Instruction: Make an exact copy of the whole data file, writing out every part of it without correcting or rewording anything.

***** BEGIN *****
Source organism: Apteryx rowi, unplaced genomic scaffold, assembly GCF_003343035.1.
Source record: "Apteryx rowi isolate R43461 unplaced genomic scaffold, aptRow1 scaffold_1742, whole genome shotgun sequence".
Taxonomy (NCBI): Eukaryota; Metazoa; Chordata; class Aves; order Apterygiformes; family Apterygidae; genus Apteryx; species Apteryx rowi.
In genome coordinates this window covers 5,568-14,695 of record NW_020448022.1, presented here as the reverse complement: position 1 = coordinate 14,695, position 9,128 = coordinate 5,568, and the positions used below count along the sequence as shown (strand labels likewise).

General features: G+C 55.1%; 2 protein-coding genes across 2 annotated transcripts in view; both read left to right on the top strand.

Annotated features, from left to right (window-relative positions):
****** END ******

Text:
Source organism: Apteryx rowi, unplaced genomic scaffold, assembly GCF_003343035.1.
Source record: "Apteryx rowi isolate R43461 unplaced genomic scaffold, aptRow1 scaffold_1742, whole genome shotgun sequence".
Taxonomy (NCBI): Eukaryota; Metazoa; Chordata; class Aves; order Apterygiformes; family Apterygidae; genus Apteryx; species Apteryx rowi.
In genome coordinates this window covers 5,568-14,695 of record NW_020448022.1, presented here as the reverse complement: position 1 = coordinate 14,695, position 9,128 = coordinate 5,568, and the positions used below count along the sequence as shown (strand labels likewise).

General features: G+C 55.1%; 2 protein-coding genes across 2 annotated transcripts in view; both read left to right on the top strand.

Annotated features, from left to right (window-relative positions):